Such provocative and invidious commentary is almost certainly designed to jar Price's readers. Like Milton, Price is a tactically deft rhetorician, delivering his often-reactionary beliefs in language that is also rather Miltonian in its lofted, ornate, syntactically complex style. Price's prose, like his judgment, is resolutely, even proudly old-fashioned; it tacks like a ship with its sails bellied by fair winds. Late in the book, Price recalls a Random House editor rejecting his first novel, A Long and Happy Life, with the complaint that "the characters never emerged from the sea of words." Ardent Spirits shows Price steadily, maturely navigating that sea, shaping each sentence with the salty glee of a rich old sailor making his own waves and then confidently cresting them. His reckoning may not agree with others', but there's no question that it is authentic and practiced. So is his flamboyant prose style, which, as a reprinted passage from his adolescence shows, Price was evidently born to.
- Photo by D.L. Anderson (2008)
- Click for larger image • Reynolds Price has taught at Duke University for more than 50 years. He is the James B. Duke Professor Emeritus of English.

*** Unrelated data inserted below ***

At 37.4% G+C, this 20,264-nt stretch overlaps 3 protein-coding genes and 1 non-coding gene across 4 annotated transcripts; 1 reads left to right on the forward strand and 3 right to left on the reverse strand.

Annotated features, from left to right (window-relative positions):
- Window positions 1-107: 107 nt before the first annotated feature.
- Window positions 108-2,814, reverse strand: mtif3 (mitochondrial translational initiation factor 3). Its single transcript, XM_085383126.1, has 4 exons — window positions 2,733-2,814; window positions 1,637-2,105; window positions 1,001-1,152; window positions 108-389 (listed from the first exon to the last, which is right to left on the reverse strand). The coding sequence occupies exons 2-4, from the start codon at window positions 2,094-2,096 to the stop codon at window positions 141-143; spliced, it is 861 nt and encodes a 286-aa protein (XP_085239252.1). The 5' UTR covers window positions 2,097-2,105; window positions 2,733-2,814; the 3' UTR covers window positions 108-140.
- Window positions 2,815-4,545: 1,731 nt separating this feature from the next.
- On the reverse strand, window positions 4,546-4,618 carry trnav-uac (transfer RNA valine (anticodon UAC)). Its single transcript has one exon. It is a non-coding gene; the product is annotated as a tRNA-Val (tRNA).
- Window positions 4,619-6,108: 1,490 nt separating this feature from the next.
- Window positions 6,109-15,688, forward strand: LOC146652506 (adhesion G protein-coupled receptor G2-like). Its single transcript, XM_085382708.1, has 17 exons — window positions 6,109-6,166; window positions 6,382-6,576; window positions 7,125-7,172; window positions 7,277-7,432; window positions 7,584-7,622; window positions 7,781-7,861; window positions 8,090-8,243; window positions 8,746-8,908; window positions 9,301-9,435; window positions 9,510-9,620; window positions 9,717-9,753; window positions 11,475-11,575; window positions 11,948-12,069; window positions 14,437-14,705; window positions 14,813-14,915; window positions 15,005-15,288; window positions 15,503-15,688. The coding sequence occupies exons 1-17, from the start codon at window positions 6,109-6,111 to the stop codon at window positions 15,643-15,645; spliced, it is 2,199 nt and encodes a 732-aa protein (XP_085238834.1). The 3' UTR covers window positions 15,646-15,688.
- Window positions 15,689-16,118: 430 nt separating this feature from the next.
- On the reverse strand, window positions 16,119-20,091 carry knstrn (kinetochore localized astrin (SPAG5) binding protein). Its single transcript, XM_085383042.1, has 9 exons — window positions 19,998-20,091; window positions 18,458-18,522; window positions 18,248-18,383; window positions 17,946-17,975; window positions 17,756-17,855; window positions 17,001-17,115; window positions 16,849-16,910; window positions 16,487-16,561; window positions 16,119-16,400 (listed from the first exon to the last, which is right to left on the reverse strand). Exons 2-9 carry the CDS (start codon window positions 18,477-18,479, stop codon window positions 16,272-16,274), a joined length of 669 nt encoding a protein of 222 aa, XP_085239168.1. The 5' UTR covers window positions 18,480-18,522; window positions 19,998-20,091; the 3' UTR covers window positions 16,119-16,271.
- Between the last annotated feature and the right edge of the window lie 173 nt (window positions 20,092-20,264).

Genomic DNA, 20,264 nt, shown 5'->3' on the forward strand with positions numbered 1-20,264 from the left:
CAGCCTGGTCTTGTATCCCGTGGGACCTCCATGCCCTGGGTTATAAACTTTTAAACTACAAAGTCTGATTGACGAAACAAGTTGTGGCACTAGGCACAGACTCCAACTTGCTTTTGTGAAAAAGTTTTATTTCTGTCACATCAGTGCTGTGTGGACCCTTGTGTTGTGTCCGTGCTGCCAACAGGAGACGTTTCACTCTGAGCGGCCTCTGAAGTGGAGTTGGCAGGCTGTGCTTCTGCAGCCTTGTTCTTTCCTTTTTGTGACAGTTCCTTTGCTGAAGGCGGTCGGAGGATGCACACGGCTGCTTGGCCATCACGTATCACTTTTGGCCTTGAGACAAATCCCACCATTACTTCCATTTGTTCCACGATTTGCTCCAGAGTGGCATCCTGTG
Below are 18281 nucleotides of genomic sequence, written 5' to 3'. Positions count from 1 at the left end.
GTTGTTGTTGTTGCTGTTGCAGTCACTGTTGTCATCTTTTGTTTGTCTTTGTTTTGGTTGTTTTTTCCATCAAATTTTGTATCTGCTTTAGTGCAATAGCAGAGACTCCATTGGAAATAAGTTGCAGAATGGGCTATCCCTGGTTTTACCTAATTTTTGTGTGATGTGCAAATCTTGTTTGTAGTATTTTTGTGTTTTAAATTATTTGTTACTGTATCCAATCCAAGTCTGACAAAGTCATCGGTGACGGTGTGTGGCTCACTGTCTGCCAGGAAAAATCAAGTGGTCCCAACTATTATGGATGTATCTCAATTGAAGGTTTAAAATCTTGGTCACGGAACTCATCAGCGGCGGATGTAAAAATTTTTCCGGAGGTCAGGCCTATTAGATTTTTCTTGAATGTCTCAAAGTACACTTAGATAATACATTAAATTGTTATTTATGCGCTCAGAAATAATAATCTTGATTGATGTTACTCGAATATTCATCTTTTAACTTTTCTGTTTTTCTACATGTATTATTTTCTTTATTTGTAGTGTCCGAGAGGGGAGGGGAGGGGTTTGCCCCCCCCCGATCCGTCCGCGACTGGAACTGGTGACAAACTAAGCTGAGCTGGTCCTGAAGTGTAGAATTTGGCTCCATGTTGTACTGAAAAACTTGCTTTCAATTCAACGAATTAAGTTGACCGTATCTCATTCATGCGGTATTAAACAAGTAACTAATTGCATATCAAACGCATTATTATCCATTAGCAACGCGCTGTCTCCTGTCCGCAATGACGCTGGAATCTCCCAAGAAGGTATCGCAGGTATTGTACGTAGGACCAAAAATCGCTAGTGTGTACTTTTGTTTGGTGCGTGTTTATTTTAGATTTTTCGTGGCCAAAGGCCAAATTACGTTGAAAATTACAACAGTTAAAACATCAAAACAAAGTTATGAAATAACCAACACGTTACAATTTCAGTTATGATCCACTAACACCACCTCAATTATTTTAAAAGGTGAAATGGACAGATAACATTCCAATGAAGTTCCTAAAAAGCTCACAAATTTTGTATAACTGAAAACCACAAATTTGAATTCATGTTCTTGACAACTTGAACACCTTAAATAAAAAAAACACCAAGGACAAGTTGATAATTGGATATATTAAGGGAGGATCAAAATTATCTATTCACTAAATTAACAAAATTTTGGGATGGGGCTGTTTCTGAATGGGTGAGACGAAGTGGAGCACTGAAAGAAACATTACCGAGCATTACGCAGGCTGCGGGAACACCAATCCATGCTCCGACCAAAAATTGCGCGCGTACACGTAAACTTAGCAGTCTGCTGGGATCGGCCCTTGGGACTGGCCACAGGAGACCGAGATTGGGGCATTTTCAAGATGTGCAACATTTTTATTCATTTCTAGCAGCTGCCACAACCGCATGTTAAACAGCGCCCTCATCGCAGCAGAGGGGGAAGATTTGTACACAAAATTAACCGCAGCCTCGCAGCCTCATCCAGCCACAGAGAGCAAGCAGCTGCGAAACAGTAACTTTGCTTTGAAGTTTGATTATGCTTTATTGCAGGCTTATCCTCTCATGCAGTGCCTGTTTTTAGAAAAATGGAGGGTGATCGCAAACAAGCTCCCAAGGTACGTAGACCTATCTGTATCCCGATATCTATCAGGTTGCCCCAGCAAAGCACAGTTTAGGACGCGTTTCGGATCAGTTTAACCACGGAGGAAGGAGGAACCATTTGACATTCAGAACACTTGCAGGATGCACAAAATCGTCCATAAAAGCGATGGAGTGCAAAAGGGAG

Probably the best way to experience this languorous, deliberate, elaborately written memoir (as Dr. Johnson said of Paradise Lost, "none ever wished it longer than it is") is not to read it straight through but to pick it up occasionally, flip it open and read a few pages: You are almost guaranteed to find a juicy story of celebrity, some vignette or person that wound up in one of Price's fictional works, toasty, tasty old chestnuts of advice for young writers, or a very strong opinion. Some things he hates: cigarettes, television, the word gay (he prefers queer), critical theory and—touché—the "deplorable condescension" of book criticism. Better still would be to hear stories from Ardent Spirits from Price himself, over one of the long, extravagant meals in which the author delights, regaled in sonorous tones with gems from his treasury of recollections. This memoir is steeped in its author's personal charisma.